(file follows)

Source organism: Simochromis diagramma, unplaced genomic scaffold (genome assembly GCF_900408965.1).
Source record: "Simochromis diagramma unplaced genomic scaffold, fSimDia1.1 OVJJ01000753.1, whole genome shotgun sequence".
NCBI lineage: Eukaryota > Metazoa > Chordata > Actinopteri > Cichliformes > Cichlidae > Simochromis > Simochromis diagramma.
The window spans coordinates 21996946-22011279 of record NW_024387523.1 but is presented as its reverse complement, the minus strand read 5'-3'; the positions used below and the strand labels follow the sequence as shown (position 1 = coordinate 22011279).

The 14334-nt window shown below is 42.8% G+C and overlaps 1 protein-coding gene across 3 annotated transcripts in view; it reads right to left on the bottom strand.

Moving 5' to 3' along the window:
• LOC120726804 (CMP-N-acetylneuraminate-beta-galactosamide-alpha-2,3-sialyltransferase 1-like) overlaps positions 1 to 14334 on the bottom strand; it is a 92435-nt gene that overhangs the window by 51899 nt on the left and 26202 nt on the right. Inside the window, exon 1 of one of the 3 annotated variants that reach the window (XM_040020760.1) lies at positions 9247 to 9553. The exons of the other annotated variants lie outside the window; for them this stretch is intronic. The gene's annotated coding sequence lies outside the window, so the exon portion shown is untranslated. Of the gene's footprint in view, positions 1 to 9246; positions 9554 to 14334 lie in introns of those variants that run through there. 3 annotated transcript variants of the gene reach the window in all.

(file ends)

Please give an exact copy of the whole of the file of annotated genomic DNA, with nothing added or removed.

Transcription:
Source organism: Simochromis diagramma, unplaced genomic scaffold (genome assembly GCF_900408965.1).
Source record: "Simochromis diagramma unplaced genomic scaffold, fSimDia1.1 OVJJ01000753.1, whole genome shotgun sequence".
NCBI lineage: Eukaryota > Metazoa > Chordata > Actinopteri > Cichliformes > Cichlidae > Simochromis > Simochromis diagramma.
The window spans coordinates 21996946-22011279 of record NW_024387523.1 but is presented as its reverse complement, the minus strand read 5'-3'; the positions used below and the strand labels follow the sequence as shown (position 1 = coordinate 22011279).

The 14334-nt window shown below is 42.8% G+C and overlaps 1 protein-coding gene across 3 annotated transcripts in view; it reads right to left on the bottom strand.

Moving 5' to 3' along the window:
• LOC120726804 (CMP-N-acetylneuraminate-beta-galactosamide-alpha-2,3-sialyltransferase 1-like) overlaps positions 1 to 14334 on the bottom strand; it is a 92435-nt gene that overhangs the window by 51899 nt on the left and 26202 nt on the right. Inside the window, exon 1 of one of the 3 annotated variants that reach the window (XM_040020760.1) lies at positions 9247 to 9553. The exons of the other annotated variants lie outside the window; for them this stretch is intronic. The gene's annotated coding sequence lies outside the window, so the exon portion shown is untranslated. Of the gene's footprint in view, positions 1 to 9246; positions 9554 to 14334 lie in introns of those variants that run through there. 3 annotated transcript variants of the gene reach the window in all.